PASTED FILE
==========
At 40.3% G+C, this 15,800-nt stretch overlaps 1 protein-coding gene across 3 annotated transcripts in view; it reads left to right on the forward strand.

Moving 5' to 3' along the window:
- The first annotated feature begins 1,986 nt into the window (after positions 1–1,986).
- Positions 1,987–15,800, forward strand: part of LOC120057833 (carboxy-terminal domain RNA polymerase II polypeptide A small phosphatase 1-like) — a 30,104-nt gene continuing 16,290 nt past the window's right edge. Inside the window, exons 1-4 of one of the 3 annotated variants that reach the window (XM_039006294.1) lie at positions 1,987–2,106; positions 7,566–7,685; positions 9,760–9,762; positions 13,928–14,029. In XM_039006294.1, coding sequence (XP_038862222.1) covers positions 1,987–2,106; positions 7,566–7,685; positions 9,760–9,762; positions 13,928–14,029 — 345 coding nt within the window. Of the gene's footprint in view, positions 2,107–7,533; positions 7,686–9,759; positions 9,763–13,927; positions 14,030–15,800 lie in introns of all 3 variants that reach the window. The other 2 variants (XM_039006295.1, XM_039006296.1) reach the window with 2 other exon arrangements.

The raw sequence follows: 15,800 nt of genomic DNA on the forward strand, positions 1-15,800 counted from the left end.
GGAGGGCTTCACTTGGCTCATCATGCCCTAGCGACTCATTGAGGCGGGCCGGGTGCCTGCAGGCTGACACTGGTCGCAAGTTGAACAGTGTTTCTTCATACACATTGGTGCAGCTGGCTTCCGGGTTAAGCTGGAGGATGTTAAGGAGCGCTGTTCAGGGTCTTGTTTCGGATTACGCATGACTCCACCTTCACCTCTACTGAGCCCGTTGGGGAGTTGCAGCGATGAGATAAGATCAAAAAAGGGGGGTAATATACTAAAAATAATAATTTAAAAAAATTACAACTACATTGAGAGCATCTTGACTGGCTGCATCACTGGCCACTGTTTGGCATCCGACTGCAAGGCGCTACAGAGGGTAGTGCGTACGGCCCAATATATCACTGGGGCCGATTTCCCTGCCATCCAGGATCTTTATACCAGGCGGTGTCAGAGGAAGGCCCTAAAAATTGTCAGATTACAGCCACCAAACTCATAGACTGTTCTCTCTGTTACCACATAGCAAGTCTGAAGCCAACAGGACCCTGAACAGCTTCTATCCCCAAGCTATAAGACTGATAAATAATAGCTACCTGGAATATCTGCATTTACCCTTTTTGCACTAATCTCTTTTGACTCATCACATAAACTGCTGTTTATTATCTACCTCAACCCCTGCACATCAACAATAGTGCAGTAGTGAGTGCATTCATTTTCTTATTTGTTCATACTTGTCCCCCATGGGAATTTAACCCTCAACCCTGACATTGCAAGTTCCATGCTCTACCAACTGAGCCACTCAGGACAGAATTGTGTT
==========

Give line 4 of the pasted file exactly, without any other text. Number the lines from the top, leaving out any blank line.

- Positions 1,987–15,800, forward strand: part of LOC120057833 (carboxy-terminal domain RNA polymerase II polypeptide A small phosphatase 1-like) — a 30,104-nt gene continuing 16,290 nt past the window's right edge. Inside the window, exons 1-4 of one of the 3 annotated variants that reach the window (XM_039006294.1) lie at positions 1,987–2,106; positions 7,566–7,685; positions 9,760–9,762; positions 13,928–14,029. In XM_039006294.1, coding sequence (XP_038862222.1) covers positions 1,987–2,106; positions 7,566–7,685; positions 9,760–9,762; positions 13,928–14,029 — 345 coding nt within the window. Of the gene's footprint in view, positions 2,107–7,533; positions 7,686–9,759; positions 9,763–13,927; positions 14,030–15,800 lie in introns of all 3 variants that reach the window. The other 2 variants (XM_039006295.1, XM_039006296.1) reach the window with 2 other exon arrangements.